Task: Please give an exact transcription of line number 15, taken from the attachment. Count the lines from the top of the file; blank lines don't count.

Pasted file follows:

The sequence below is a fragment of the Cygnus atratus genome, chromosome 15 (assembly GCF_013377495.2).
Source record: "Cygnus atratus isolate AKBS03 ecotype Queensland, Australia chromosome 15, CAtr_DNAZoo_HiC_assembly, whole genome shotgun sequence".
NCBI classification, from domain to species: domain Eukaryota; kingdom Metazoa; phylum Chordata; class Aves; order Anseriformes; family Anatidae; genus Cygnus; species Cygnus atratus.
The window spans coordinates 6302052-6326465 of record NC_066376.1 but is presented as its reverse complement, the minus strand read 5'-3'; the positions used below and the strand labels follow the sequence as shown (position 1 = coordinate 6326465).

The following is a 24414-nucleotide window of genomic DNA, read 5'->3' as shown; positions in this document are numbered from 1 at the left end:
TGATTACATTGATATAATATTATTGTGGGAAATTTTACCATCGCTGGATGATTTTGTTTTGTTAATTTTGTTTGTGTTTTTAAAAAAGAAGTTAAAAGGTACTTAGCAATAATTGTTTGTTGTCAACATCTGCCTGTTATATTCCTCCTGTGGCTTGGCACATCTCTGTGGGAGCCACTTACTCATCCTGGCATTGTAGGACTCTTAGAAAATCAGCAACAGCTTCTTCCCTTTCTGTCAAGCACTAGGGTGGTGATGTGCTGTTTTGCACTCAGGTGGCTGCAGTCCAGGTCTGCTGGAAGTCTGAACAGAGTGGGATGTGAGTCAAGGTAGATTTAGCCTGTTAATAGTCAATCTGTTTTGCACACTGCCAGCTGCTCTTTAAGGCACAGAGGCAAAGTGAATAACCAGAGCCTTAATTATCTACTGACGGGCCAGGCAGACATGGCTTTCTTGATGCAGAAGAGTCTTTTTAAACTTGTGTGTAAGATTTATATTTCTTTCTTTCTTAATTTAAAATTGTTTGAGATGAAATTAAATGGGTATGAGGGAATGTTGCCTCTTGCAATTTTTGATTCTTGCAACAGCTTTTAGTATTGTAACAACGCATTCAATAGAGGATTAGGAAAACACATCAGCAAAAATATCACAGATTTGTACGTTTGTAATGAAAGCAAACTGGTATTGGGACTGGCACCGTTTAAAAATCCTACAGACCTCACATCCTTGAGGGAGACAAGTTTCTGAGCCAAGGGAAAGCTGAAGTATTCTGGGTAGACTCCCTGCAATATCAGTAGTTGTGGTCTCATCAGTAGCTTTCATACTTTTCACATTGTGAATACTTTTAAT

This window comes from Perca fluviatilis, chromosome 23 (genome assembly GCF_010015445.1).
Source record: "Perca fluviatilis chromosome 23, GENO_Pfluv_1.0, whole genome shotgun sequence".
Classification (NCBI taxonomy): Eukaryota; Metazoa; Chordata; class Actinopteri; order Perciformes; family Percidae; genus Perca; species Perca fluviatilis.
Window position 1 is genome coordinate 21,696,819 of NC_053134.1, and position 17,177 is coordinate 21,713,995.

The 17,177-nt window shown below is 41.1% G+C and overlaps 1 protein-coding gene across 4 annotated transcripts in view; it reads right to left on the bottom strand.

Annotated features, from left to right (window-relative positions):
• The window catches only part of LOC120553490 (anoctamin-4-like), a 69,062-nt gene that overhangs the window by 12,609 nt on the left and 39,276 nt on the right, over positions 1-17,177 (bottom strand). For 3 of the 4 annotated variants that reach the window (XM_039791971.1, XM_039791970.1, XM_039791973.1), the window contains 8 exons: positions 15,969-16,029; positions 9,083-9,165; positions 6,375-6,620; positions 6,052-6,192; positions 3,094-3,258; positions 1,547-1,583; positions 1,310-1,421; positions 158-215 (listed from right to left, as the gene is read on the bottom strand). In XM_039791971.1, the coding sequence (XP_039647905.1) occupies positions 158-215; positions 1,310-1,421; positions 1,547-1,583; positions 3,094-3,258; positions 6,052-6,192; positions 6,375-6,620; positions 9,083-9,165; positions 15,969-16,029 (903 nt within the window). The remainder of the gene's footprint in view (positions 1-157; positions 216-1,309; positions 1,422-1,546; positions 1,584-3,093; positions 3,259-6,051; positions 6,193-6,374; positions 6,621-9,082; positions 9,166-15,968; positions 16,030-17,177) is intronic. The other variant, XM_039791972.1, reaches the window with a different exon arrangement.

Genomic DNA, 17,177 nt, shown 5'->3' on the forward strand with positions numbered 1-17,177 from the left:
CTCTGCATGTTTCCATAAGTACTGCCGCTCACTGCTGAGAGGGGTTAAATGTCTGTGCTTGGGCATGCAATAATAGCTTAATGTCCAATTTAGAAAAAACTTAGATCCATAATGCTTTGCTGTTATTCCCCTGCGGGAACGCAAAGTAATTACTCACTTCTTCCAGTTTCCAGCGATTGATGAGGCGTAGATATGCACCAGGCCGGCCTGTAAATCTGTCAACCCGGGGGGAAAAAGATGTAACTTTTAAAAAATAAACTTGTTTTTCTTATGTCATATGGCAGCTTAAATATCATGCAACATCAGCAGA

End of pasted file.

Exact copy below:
CTCTGCATGTTTCCATAAGTACTGCCGCTCACTGCTGAGAGGGGTTAAATGTCTGTGCTTGGGCATGCAATAATAGCTTAATGTCCAATTTAGAAAAAACTTAGATCCATAATGCTTTGCTGTTATTCCCCTGCGGGAACGCAAAGTAATTACTCACTTCTTCCAGTTTCCAGCGATTGATGAGGCGTAGATATGCACCAGGCCGGCCTGTAAATCTGTCAACCCGGGGGGAAAAAGATGTAACTTTTAAAAAATAAACTTGTTTTTCTTATGTCATATGGCAGCTTAAATATCATGCAACATCAGCAGA